The “national experience” evoked by Arthur Schlesinger Jr. was transformed by the outburst of the 1929 crisis, by the Great Depression and, above all, by the New Deal, which saw “classical” liberalism cease to be the dominant doctrine in the United States. “Progressive” liberals and “modern” conservatives rallied around supporting capitalist economic development, defending the interests of multinational corporations and banks, and promoting an active role for the federal government in the economy. From then on, the difference between liberals and conservatives was no more than the acceptable degree of state intervention, or necessary reform, to advance dominant capitalist interests while maintaining social welfare. In a characteristic rhetorical inversion, Martin Luther King Jr. was to expose what he saw as the limits of this “modernism” on the occasion of the March on Washington on August 28, 1963: “This country has socialism for the rich, rugged individualism for the poor.”

This inverted prism is also present at the core of neoliberalism, which, contrary to a number of common beliefs about laissez-faire, cannot be equated with anarcho-capitalism insofar as neoliberalism does not really refer to a set of analyses or doctrines inspired by economic liberalism. In fact, neoliberalism is constructivist in that it establishes competition as the paradigm of economic activity, accepts all forms of social and cultural inequality produced, and intervenes little or not at all to compensate for the social distortions imposed by competition. As Michel Foucault put it in his 1978 Lectures at the Collège de France, “[n]eoliberalism should not therefore be identified with laissez-faire, but rather with permanent vigilance, activity, and intervention.” Foucault’s work on biopolitics and biopower concerns not political spaces or territories but the lives of individuals themselves, populations considered incapable of understanding the nature of their own problems and to pursue their own democratic objectives. In that sense, Foucault’s work draws the line between classical liberalism and neoliberalism.

Neoliberalism advocates not simply the independence of the market, but the extension of the economic model to all spheres of social interaction. It has its origins in Jeremy Bentham’s utilitarianism, while distancing itself from its his socialistic tendencies, notably in the formula “the greatest happiness of the greatest number,” and unfolds in the theories of Friedrich Hayek and Ludwig von Mises, as well as in the ordoliberalism of the Freiburg school. Many neoliberals, Hayek himself included, claimed that neoliberalism was born to counter authoritarianism and to protect civil rights. But how were they to achieve their political goals? How could majorities be expected to support the reforms they propounded? Neoliberals had to admit that some form of authoritarianism would be necessary to achieve their political goals. Citizens were seen as incapable of understanding the nature of their own problems and to pursue their own democratic goals without the prism of the market. In other words, whereas classical economic thought understood the market as a device for distributing resources, neoliberals turned it into an epistemic phenomenon, the greatest communication and information tool known to mankind. It was therefore appropriate to adapt to its demands.More recently, the notion of “illiberal” democracy emerged to give a name to the disenchantment that had followed the collapse of the Eastern Bloc and the hope that the whole planet would gradually rally to the regime of liberal democracy. The concept was put forward by Fareed Zakaria in a 1997 article entitled “The Rise of Illiberal Democracy;” the argument was that when countries fare better in terms of political freedoms than civil liberties, they can legitimately be referred to as “illiberal” democracies. While it was difficult to conceive of democracy without political liberalism, Zakaria argued that both had often existed without each other. Twenty years on, Zakaria’s prediction partly came true. Above all, illiberal democracy spread to Europe, to countries (notably Hungary, Poland and Slovakia) that Zakaria had clearly classed as liberal democracies. Hungary’s Prime Minister, Viktor Orban, explicitly lays claim to the concept of illiberalism, and even claims to be its inventor. The French neologism “démocrature” has also been used in recent years as a quasi-synonym for regimes as diverse as Putin’s Russia, Chavez’s Venezuela, Erdogan’s Turkey and Morales’s Bolivia.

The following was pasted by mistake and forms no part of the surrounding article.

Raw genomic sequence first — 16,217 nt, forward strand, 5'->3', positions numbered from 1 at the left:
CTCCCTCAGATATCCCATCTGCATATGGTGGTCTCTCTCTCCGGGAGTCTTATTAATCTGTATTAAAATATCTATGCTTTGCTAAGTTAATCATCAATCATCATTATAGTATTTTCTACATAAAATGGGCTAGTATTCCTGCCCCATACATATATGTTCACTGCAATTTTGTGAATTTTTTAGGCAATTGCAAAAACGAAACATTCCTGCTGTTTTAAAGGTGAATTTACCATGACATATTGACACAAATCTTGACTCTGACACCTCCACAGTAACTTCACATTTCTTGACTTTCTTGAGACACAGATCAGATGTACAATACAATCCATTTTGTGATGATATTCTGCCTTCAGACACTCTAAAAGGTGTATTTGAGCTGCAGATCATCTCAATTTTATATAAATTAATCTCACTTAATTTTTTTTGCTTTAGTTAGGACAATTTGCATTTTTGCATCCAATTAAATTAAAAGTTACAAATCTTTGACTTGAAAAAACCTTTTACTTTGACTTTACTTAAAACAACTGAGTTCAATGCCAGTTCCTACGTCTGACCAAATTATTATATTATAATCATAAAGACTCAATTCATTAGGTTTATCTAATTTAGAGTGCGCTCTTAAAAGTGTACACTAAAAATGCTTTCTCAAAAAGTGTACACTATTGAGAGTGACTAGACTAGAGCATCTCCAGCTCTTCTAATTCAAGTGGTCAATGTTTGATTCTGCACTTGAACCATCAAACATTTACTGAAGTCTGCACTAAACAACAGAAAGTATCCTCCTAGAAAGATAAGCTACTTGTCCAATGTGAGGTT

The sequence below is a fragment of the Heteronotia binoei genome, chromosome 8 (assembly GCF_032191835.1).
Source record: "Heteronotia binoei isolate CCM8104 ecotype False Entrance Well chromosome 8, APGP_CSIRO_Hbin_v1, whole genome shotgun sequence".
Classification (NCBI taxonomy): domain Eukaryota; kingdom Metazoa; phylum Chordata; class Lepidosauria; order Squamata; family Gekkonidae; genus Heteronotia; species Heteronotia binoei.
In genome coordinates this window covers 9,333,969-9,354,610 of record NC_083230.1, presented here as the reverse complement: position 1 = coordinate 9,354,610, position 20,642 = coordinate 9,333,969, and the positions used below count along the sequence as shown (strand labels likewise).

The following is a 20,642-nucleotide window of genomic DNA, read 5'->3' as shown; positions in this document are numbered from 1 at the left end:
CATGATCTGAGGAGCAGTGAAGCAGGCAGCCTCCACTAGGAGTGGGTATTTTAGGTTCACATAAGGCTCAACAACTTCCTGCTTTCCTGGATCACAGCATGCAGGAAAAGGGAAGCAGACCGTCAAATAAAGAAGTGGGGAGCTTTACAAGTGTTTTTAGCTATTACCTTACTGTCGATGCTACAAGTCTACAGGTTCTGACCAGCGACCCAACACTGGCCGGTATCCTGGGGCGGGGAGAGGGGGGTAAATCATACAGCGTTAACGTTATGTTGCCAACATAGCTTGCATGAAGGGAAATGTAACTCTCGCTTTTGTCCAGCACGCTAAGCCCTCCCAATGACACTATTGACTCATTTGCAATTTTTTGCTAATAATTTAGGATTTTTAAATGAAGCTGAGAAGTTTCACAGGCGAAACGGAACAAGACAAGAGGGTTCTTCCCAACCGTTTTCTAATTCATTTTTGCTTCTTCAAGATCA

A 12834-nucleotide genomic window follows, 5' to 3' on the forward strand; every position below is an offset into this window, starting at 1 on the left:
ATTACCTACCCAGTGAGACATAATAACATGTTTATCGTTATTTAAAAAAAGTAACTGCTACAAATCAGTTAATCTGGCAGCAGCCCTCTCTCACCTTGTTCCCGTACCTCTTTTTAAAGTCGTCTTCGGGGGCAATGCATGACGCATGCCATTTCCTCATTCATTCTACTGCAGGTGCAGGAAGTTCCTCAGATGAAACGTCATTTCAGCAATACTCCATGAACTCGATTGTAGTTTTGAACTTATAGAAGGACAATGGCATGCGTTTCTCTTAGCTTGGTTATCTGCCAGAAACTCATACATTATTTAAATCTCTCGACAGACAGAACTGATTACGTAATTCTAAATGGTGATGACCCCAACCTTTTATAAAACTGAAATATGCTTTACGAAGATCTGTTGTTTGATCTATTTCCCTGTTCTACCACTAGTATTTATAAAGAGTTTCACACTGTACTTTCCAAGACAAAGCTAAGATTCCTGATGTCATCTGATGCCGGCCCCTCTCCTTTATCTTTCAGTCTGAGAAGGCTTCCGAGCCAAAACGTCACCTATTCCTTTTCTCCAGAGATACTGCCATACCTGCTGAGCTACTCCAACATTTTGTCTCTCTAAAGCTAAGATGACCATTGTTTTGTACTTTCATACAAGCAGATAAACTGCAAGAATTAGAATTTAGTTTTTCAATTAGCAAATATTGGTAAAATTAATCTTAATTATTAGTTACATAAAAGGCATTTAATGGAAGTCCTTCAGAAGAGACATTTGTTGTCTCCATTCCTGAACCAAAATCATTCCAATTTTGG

This issue of L’Ordinaire des Amériques seeks to contextualize and exemplify what are often theoretical abstractions about liberalism, neo-liberalism, and illiberalism in the United States. Proposals that give substance to the breadth of liberalism’s theoretical apparatus are welcome. Here are just a few examples: